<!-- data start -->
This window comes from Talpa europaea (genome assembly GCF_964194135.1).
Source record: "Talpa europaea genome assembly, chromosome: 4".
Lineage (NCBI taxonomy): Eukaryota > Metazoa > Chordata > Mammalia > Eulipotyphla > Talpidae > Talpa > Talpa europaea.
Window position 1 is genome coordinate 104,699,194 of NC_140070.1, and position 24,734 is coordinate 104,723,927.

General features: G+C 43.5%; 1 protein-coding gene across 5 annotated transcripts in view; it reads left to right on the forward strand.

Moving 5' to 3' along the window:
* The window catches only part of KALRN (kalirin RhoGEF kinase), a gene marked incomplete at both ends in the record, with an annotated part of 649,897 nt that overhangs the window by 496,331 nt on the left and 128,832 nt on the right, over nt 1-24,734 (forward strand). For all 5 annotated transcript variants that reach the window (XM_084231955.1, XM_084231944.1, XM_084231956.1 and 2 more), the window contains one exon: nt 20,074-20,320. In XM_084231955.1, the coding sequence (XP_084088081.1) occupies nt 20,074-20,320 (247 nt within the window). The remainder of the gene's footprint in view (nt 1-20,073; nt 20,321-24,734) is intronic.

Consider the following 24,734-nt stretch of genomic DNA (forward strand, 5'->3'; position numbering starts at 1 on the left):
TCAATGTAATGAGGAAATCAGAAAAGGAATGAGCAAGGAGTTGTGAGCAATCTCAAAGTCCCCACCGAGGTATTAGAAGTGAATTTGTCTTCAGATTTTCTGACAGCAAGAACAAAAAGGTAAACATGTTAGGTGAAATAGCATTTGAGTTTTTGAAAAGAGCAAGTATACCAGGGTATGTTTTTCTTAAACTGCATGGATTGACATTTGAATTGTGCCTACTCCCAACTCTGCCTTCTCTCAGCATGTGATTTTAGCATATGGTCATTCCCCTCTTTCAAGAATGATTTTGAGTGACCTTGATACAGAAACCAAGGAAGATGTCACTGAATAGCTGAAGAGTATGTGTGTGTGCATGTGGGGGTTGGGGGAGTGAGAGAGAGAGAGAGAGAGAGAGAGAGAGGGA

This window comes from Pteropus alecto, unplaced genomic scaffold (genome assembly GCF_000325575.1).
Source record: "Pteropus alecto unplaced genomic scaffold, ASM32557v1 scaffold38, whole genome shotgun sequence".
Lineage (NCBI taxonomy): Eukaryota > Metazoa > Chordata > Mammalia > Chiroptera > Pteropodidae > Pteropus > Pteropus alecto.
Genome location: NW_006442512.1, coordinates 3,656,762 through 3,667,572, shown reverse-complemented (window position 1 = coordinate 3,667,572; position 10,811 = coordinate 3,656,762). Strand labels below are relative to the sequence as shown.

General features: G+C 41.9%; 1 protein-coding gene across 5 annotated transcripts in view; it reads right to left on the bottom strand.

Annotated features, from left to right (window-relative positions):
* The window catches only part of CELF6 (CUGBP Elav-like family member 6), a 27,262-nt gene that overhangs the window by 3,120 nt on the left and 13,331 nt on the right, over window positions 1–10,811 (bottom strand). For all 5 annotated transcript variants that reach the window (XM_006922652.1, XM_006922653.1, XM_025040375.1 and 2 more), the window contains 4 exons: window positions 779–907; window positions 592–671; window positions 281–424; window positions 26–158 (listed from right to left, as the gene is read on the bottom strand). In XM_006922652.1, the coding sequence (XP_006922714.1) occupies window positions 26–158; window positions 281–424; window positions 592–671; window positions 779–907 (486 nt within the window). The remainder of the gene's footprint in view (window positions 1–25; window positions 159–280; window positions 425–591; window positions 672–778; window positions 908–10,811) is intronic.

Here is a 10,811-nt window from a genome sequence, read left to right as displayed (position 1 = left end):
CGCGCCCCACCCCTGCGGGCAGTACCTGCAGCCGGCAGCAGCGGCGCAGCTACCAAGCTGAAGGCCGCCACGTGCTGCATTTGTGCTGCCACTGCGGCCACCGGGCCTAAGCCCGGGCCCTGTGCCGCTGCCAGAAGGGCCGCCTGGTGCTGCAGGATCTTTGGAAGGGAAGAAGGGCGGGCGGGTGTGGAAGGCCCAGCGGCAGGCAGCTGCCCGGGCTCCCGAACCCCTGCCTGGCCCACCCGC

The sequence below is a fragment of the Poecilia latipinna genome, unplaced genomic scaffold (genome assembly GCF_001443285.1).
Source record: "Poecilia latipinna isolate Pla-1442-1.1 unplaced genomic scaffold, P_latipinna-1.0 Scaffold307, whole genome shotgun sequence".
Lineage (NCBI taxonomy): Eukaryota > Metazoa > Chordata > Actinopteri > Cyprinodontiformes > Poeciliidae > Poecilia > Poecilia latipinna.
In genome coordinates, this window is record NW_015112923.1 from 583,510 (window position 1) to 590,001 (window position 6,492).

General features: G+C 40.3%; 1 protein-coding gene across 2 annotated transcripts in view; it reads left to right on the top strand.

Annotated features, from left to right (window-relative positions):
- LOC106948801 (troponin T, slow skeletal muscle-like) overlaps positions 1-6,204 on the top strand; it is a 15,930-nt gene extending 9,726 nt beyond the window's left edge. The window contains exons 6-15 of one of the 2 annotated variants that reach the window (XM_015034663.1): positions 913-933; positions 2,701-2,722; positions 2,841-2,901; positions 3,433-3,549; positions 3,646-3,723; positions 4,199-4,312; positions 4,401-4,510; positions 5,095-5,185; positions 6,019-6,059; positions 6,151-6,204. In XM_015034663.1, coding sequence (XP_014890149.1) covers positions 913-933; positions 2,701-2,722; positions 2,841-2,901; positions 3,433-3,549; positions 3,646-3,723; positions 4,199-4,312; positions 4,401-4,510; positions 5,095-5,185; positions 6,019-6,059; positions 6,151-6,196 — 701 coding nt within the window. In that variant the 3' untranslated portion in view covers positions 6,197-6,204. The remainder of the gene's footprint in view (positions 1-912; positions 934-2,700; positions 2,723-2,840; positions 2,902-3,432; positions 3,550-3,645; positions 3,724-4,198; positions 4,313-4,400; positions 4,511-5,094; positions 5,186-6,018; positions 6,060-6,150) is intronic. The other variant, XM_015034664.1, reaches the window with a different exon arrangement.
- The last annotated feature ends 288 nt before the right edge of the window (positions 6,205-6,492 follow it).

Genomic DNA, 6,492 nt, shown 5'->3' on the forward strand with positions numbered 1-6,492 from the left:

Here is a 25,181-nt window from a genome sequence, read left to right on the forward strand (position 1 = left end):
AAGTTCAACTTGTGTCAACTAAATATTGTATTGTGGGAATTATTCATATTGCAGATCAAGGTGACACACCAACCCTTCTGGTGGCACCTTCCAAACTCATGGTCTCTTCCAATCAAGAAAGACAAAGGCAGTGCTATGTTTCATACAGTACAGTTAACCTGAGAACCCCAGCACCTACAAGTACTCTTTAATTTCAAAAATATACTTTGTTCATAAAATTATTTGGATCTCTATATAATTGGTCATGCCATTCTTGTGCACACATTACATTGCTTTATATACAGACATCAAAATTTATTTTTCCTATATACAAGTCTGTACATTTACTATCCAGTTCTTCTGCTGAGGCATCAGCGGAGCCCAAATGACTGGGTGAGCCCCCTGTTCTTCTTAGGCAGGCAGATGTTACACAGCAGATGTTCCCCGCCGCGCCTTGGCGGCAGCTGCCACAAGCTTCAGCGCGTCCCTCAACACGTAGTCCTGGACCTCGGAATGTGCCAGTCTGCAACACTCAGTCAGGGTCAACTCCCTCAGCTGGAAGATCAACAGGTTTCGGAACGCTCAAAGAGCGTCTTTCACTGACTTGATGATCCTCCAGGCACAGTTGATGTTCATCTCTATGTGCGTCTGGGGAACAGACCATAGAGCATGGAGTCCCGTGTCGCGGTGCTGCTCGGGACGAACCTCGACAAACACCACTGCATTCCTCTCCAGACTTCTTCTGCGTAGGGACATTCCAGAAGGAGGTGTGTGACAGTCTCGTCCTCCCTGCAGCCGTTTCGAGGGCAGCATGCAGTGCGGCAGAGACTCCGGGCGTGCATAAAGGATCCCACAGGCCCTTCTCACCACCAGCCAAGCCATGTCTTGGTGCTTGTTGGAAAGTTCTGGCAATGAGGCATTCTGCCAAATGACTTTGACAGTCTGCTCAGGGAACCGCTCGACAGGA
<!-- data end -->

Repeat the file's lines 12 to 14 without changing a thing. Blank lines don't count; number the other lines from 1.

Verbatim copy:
Lineage (NCBI taxonomy): Eukaryota > Metazoa > Chordata > Mammalia > Chiroptera > Pteropodidae > Pteropus > Pteropus alecto.
Genome location: NW_006442512.1, coordinates 3,656,762 through 3,667,572, shown reverse-complemented (window position 1 = coordinate 3,667,572; position 10,811 = coordinate 3,656,762). Strand labels below are relative to the sequence as shown.

General features: G+C 41.9%; 1 protein-coding gene across 5 annotated transcripts in view; it reads right to left on the bottom strand.